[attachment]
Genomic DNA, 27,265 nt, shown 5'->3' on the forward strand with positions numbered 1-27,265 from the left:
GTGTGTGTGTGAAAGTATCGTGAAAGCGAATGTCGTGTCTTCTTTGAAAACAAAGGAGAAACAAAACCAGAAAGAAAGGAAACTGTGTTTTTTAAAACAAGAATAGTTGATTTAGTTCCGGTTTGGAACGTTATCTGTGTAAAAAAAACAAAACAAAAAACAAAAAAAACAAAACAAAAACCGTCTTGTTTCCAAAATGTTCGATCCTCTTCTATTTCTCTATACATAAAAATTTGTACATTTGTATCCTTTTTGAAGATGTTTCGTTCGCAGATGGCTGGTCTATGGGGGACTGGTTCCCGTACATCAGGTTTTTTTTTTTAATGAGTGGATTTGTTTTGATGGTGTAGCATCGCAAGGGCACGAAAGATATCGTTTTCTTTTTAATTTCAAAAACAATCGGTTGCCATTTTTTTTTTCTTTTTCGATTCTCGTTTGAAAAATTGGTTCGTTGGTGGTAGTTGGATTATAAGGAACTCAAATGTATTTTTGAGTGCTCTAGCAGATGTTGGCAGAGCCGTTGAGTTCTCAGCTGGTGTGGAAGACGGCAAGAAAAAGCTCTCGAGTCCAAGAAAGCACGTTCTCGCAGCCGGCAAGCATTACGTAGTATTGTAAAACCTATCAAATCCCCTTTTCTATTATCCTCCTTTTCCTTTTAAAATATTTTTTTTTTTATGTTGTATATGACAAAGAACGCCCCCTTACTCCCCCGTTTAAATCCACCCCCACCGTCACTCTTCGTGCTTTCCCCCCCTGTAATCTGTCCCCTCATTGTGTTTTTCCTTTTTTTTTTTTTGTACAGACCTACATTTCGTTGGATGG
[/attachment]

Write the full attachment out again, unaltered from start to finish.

Genomic DNA, 27,265 nt, shown 5'->3' on the forward strand with positions numbered 1-27,265 from the left:
GTGTGTGTGTGAAAGTATCGTGAAAGCGAATGTCGTGTCTTCTTTGAAAACAAAGGAGAAACAAAACCAGAAAGAAAGGAAACTGTGTTTTTTAAAACAAGAATAGTTGATTTAGTTCCGGTTTGGAACGTTATCTGTGTAAAAAAAACAAAACAAAAAACAAAAAAAACAAAACAAAAACCGTCTTGTTTCCAAAATGTTCGATCCTCTTCTATTTCTCTATACATAAAAATTTGTACATTTGTATCCTTTTTGAAGATGTTTCGTTCGCAGATGGCTGGTCTATGGGGGACTGGTTCCCGTACATCAGGTTTTTTTTTTTAATGAGTGGATTTGTTTTGATGGTGTAGCATCGCAAGGGCACGAAAGATATCGTTTTCTTTTTAATTTCAAAAACAATCGGTTGCCATTTTTTTTTTCTTTTTCGATTCTCGTTTGAAAAATTGGTTCGTTGGTGGTAGTTGGATTATAAGGAACTCAAATGTATTTTTGAGTGCTCTAGCAGATGTTGGCAGAGCCGTTGAGTTCTCAGCTGGTGTGGAAGACGGCAAGAAAAAGCTCTCGAGTCCAAGAAAGCACGTTCTCGCAGCCGGCAAGCATTACGTAGTATTGTAAAACCTATCAAATCCCCTTTTCTATTATCCTCCTTTTCCTTTTAAAATATTTTTTTTTTTATGTTGTATATGACAAAGAACGCCCCCTTACTCCCCCGTTTAAATCCACCCCCACCGTCACTCTTCGTGCTTTCCCCCCCTGTAATCTGTCCCCTCATTGTGTTTTTCCTTTTTTTTTTTTTGTACAGACCTACATTTCGTTGGATGG